Cooking at Olin

Hey, it’s Erika from Texas again.

Being from Texas and not enjoying flying, I stayed at Olin over Thanksgiving break. The dining hall staff also get a break, which results in the Dining Hall at Olin and Babson’s Trim Dining Hall (which Olin students have access to) being closed the entire break as well.

I was made aware of this early enough, and also found out who was staying and what was what.

My roommate also stayed and had a friend over. I thought that was going to be annoying, but it was actually okay because my roommate wasn’t always there.

Other people I hang out with were also here (mostly some Texas people and international students). Emma Pan ’21, who lives in Massachusetts, was nice enough to host Thanksgiving Dinner at her house and Olin had a Friendsgiving the next day.

Besides those two days, I had to fend for myself. I had to be an adult? And cook for myself? Which was actually not a problem, because this wasn’t new to me.

As I mentioned previously, I am Mexican American. I now currently live in a part of the country that doesn’t have tortillas that I prefer. The dining staff tries Mexican food/Latin food, but Mexican food isn’t really what I eat. I could go on to talk about how Mexican food is regional (besides the fact that Latin food is a whole other plane of food variety) and how Mexican American food, something I think I eat (?), is on the same axis on different tangents much the same. TL;DR: my eating habits from at-Texas to at-Olin are vastly different.

That being said, I eat food from the dining hall with almost no difficulties because it changes and I like it.

I grew up in the kitchen with my mom. I learned how she did certain things and I know how things should be cooked and prepared, but my ability to execute them is a different story, case and point, rice. I also grew up watching Food Network and Cooking Channel because I liked to learn (how did I end up at Olin? I don’t know!). These two things resulted in me having random food knowledge.

I also sometimes, not always actually, know how to follow directions on boxed foods. I am also a fan of using the magic box that nukes your food.

See the thing is, I am a busy person. I like having things fill up my schedule. I have that at Olin, and I did in high school. I would get home late from Robotics and I would be hungry and I would need to eat. My schedule normally left me microwaving the meal my mother made earlier or making cup noodles or quesadillas. Sometimes my mom would make me breakfast tacos, which are the best type of taco (especially potato and eggs).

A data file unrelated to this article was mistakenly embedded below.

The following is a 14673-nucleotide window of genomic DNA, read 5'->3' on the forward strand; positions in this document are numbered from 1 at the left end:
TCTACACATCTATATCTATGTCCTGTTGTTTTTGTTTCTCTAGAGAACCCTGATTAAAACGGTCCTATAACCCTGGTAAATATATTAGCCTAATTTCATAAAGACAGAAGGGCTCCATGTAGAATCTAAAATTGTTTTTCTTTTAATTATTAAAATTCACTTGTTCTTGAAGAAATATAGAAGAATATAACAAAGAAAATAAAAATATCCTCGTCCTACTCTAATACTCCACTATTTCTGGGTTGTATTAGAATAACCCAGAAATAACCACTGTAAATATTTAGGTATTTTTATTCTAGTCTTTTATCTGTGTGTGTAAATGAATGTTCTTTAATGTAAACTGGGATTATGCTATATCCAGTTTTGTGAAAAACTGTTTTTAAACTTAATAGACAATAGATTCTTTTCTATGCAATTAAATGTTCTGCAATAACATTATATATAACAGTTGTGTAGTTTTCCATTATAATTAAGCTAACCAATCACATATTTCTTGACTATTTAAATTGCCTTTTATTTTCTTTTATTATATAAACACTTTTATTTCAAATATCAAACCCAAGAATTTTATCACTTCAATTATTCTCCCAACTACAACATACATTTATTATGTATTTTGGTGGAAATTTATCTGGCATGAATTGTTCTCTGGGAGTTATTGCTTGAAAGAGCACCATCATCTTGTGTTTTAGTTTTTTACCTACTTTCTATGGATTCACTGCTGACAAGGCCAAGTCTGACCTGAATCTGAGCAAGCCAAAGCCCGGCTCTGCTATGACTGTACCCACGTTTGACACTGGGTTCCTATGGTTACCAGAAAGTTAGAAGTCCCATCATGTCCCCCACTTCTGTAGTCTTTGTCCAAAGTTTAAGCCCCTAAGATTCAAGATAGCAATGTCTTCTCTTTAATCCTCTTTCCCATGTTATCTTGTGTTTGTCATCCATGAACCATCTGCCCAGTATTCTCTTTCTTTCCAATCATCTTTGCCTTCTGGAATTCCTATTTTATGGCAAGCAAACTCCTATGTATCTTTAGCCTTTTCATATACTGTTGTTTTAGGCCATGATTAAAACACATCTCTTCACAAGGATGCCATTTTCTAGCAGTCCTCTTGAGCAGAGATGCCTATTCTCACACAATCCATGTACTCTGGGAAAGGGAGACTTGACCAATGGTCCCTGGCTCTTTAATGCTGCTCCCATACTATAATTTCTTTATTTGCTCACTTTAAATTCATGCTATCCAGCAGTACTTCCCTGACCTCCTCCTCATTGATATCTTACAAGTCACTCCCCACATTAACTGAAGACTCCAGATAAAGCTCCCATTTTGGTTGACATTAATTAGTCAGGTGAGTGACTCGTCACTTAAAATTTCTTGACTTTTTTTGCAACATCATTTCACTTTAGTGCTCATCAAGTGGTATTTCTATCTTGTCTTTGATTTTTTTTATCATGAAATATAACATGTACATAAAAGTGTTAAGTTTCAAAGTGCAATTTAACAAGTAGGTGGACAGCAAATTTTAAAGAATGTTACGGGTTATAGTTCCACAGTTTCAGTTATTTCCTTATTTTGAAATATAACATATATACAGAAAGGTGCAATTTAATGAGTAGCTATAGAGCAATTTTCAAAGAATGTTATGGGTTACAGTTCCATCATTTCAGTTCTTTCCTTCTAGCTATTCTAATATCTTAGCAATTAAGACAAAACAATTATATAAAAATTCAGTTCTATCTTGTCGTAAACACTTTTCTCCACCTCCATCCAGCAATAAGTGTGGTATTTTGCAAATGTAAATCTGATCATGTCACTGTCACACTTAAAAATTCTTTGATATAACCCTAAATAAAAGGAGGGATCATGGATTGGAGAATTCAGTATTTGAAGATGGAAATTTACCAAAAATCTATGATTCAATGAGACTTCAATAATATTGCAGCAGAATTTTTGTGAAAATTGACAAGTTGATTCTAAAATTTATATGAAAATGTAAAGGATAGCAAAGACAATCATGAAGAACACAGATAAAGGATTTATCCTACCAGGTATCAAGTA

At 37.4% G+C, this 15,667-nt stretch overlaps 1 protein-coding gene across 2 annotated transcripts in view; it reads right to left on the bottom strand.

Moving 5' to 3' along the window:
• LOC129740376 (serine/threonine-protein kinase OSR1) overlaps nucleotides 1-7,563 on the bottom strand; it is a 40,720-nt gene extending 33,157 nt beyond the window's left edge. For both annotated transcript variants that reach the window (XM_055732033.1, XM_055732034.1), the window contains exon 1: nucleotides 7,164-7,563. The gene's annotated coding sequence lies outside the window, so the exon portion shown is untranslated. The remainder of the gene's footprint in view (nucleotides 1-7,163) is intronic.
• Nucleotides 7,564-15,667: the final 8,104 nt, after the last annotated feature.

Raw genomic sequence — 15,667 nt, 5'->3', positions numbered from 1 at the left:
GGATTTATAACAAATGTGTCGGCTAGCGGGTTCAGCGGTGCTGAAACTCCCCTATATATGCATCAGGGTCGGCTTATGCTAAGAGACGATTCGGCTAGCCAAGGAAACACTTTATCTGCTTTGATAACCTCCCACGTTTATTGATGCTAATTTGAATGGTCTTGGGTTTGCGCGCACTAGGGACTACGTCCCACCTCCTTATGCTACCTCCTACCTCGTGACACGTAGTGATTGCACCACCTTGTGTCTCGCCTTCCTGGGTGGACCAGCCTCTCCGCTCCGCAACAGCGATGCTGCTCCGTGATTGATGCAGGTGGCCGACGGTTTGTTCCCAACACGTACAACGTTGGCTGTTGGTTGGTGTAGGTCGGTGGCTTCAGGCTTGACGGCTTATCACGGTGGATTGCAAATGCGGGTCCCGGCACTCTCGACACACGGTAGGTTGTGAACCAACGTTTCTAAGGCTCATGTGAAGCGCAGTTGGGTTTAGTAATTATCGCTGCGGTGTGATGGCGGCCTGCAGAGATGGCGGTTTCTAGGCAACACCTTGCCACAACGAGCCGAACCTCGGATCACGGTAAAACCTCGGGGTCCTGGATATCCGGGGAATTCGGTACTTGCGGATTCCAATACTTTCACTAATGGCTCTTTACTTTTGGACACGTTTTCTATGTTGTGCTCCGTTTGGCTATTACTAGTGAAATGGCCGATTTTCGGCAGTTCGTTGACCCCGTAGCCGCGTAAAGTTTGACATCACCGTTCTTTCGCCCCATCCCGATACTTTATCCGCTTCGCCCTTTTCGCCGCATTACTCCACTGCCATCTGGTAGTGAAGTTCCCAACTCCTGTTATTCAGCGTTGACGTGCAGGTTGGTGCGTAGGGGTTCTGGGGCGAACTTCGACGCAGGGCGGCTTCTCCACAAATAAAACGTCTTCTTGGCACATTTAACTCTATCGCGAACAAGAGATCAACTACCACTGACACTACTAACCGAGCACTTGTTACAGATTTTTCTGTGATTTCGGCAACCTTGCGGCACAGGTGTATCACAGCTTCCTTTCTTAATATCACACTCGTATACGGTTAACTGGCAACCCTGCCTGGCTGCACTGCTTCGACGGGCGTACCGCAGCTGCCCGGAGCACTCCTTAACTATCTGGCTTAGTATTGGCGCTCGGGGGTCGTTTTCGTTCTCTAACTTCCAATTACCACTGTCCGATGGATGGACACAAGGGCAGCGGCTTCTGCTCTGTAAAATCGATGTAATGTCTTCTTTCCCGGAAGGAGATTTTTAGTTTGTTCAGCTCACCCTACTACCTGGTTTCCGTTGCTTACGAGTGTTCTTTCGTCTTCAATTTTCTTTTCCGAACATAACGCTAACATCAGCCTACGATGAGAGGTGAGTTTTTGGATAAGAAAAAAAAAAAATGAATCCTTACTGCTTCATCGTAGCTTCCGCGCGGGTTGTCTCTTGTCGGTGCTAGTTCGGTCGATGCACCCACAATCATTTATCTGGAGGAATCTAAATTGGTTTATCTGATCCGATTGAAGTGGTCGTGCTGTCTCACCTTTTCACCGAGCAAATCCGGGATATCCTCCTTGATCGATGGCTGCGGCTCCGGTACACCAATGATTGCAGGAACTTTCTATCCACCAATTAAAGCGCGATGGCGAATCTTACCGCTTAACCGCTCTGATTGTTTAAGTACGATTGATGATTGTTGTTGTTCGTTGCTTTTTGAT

But cooking in a kitchen that isn’t yours is strange. At my house, we have a comal (a certain type of pan used to cook tortillas) on the stove like 24/7 and easy prep food. I don’t need that at Olin and I wouldn’t use that at Olin because of the dining staff and time issues, but over Thanksgiving break, they were gone and I had time.

I also had groceries because some kind souls were nice enough to take me shopping and because of Amazon Prime Pantry. Honestly though, cooking makes me nervous and I'd rather just nuke some things sometimes. Microwaves are pretty cool, but making food in microwaves isn't easier than stove cooking.

It’s more of a method that prevents burning down the house, unless you put metal in, or you forget your food.

Putting a ramen cup without water in the micro might set off the fire alarm. You can burn popcorn. You can have frozen food. Microwave cooking isn’t easy. 

Here are some tips I learned over break:

Mac and Cheese:

Water amount is important: too little and the pasta doesn’t cook, and too much and the water can't rise and boil and the pasta ends up mushy.

Edge on the lower amount of water because you can always put more water in from the tap to mix in the powder.

Frozen Vegetables:

Nuke the vegetables in the micro until they defrost and pour out the water after. Then nuke till you’re happy with them (I like most vegetables on the verge of burning) and then add butter. Nuke an additional 30 seconds.

Mashed Potatoes/Baked Potato:

Nuke the potato for seven minutes.

Put it in a bowl, break it up, nuke an additional minute.

Put butter and sour cream. Mash up. If you want mashed potatoes, add milk.


The trick to making sure the food cooks correctly, is to cook one thing at a time.

I tried cooking vegetables and mac and cheese at the same time and the mac and cheese didn't cook properly and the vegatables took additional time.

Also keep in mind that doing all three of those properly means a good 20 minutes of your time. 

During Olin-Olin time, I rarely use the microwave in my dorm unless I really want some mac and cheese. The dining staff is really great and eating at Olin is very easy and convenient. Don’t feel overwhelmed. I would still consider stocking microwaveable mac and cheese though, because you never know when you’ll get hungry.

Posted in: Erika '21, Class of 2021